MANILA, Philippines — Annual film festivals around the world are exciting events to showcase the talents of independent filmmakers. In regards to Philippine cinema, independent filmmakers have become the bread and butter of the industry, especially because their films tend to excel at film festivals.
However, the films’ level of success is matched by the overwhelming amount of scorn they receive against their use of poverty as a backdrop.
The moniker “poverty porn” describes the way such films glorify poverty. These films are slated by critics, including Filipino columnist Ma. Ceres P. Doyo and the University of the Philippines Film Institute, as being exploitative because they depict extreme poverty in way to incite audience fascination. Many critics accuse the films’ creators of benefiting from the fame they receive on behalf of the film but that these individuals do not actually advocate for those in poverty.
Kinatay, a film by Filipino director Brillante Mendoza, earned Mendoza the Best Director award at the Cannes Film Festival in 2009. It is a graphic film following a desperate, poor protagonist who becomes involved in the gang murder of a female dancer.
Filipino filmmakers such as Mendoza deny their films are any form of poverty porn. Mendoza contends that he does not try to glorify or speak for those in poverty in any way. He is just telling the story of a fictional character who comes from a destitute background. Mendoza is a storyteller who tells the type of stories he want to tell. For Mendoza, film festivals are an opportunity to showcase the art of Philippine independent cinema, not a personal occasion to profit and win awards.
What is more, audiences tend to under-appreciate the style of independent films and favor mainstream mmedia. So Mendoza challenges his critics to carefully watch and understand his films before demanding him to change his vision.
Philippine cinema is not the first to be accused of exploiting the stories of the oppressed and impoverished. Danny Boyle’s 2008 Slumdog Millionaire also received some backlash for his representation of the poor. For many critics, these films are superficial. The nearly 30 percent of Filipinos living in poverty do not have a personal say in what is being told in these films.
Supporters of Philippine independent cinema believe that sometimes portrayals of poverty in media can help those in poverty by evoking audience sympathy. This is true to an extent. In the case of Mendoza’s films, awareness about poverty is raised, but that awareness is not enough, nor is it an accurate awareness. Relief aid for global poverty does not increase following a movie set in poverty. Instead, the audience walks out of the theater thinking more about the story than the reality that inspired it. Artists win awards for Best Actor and Best Director while people in slums unknowingly continue to try to make ends meet. This disparity in gains between people of the entertainment industry and people in poverty is what angers critics.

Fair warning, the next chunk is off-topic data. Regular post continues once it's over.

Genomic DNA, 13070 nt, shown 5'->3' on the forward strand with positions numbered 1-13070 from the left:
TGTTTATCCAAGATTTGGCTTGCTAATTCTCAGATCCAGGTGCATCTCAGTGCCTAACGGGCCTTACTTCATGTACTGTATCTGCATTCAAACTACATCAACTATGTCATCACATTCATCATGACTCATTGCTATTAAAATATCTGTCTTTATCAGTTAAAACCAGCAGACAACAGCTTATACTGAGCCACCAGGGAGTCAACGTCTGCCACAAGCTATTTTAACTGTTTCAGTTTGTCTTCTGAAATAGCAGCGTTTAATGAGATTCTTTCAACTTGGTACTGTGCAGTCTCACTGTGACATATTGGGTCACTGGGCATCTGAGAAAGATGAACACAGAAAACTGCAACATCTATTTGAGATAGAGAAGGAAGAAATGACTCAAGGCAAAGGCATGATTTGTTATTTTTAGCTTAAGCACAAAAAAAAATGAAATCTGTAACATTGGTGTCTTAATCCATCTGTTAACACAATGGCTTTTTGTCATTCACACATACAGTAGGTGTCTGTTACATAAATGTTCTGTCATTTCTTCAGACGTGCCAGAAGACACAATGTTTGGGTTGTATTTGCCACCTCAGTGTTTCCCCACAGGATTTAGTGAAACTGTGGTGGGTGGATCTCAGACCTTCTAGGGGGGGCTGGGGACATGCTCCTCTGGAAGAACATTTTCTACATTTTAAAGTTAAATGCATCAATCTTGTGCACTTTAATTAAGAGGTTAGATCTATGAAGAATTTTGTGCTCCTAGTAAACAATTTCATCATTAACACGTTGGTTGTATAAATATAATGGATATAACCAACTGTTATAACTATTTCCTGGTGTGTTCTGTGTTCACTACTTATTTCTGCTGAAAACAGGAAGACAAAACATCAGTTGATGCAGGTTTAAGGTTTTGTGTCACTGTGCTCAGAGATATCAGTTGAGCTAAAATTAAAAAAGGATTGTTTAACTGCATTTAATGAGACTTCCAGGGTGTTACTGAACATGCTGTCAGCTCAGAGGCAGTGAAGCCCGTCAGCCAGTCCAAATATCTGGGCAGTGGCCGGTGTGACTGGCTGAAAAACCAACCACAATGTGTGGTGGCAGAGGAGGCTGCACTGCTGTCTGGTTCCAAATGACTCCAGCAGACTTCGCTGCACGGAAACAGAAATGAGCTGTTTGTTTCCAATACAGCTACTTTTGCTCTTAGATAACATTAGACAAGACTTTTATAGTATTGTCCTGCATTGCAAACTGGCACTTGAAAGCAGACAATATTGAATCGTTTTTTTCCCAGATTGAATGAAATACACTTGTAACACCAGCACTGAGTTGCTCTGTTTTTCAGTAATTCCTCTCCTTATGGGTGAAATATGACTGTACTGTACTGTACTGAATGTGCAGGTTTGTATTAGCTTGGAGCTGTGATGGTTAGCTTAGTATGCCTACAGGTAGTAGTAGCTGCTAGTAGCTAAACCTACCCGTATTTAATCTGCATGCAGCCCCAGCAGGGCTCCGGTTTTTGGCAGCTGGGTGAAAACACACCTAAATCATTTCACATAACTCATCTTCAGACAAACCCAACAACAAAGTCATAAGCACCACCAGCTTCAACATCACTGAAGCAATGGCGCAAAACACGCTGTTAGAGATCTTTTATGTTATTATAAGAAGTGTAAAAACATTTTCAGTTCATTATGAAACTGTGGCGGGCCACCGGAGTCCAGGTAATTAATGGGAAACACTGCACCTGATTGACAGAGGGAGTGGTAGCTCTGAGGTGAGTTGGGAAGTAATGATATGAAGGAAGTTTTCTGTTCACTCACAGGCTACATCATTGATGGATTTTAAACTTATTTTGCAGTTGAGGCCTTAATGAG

However, the critics behind the disapproval are only spokespeople for the impoverished. The critics are just as removed from the reality of poverty as the makers of the film. So the question is also raised about who has the right to censure the morals behind an art piece. The issue is that most of those living in villages in the Philippines are not even aware of the existence of the films, nor do they necessarily consider such films as an immoral business strategy.
It is difficult to draw the line between artistic expression and social offense. However, criticizing these films for being exploitative will not directly help those in need. Critics and activists should promote more education regarding the situation of global poverty. Efforts should be made to help filmmakers and audiences realize the implications of an indifferent attitude toward controversial art pieces.
By placing the blame on filmmakers, social progress is at a stalemate. Advocacy for the poor needs to be directed to people from all walks of life: filmmakers, audiences and those in poverty. Villagers need to be aware of the happenings in media as well.
Many villagers accept poverty as a lifestyle that is destined to be passed on from one generation to the next. They live by tradition. Critics deem that the films produced by Philippine cinema reinforce this mentality in the upper working classes living in the Philippines’ urban areas.
According to critics, Philippine cinema romanticizes poverty. Both impoverished villagers and urban dwellers believe there is no need for change and the result is no social or economic progress. This cycle of poverty must be broken. It starts with widespread advocacy: people who are willing to speak up and people who are willing to listen.
– Carmen Tu